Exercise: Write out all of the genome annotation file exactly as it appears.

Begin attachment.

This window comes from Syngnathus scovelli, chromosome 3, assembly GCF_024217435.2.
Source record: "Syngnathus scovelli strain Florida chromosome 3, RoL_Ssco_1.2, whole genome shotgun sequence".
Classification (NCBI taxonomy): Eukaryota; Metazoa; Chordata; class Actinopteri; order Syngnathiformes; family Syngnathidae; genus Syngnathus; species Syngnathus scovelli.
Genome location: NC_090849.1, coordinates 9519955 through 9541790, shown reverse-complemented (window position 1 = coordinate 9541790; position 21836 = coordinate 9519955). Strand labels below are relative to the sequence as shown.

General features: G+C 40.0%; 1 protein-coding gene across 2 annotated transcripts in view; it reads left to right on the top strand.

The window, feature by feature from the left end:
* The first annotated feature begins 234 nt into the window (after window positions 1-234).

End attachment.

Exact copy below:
This window comes from Syngnathus scovelli, chromosome 3, assembly GCF_024217435.2.
Source record: "Syngnathus scovelli strain Florida chromosome 3, RoL_Ssco_1.2, whole genome shotgun sequence".
Classification (NCBI taxonomy): Eukaryota; Metazoa; Chordata; class Actinopteri; order Syngnathiformes; family Syngnathidae; genus Syngnathus; species Syngnathus scovelli.
Genome location: NC_090849.1, coordinates 9519955 through 9541790, shown reverse-complemented (window position 1 = coordinate 9541790; position 21836 = coordinate 9519955). Strand labels below are relative to the sequence as shown.

General features: G+C 40.0%; 1 protein-coding gene across 2 annotated transcripts in view; it reads left to right on the top strand.

The window, feature by feature from the left end:
* The first annotated feature begins 234 nt into the window (after window positions 1-234).